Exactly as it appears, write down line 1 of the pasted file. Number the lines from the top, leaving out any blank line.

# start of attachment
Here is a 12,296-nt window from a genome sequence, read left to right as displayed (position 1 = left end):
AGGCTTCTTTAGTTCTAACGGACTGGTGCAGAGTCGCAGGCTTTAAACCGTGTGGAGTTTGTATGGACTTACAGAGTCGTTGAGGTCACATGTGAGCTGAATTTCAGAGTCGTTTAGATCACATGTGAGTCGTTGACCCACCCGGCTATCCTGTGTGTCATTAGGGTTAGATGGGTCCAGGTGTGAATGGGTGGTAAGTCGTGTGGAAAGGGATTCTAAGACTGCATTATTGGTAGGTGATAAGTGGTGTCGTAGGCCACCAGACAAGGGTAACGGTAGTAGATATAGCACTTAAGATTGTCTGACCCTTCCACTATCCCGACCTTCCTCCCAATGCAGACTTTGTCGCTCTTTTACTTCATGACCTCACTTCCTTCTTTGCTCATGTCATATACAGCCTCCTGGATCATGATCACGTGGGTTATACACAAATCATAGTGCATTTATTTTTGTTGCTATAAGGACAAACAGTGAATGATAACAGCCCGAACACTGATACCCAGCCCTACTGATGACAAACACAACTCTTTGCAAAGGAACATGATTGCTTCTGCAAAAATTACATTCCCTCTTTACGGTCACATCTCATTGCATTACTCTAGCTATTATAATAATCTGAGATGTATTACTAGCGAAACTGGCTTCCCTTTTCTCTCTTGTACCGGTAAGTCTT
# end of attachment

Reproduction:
Here is a 12,296-nt window from a genome sequence, read left to right as displayed (position 1 = left end):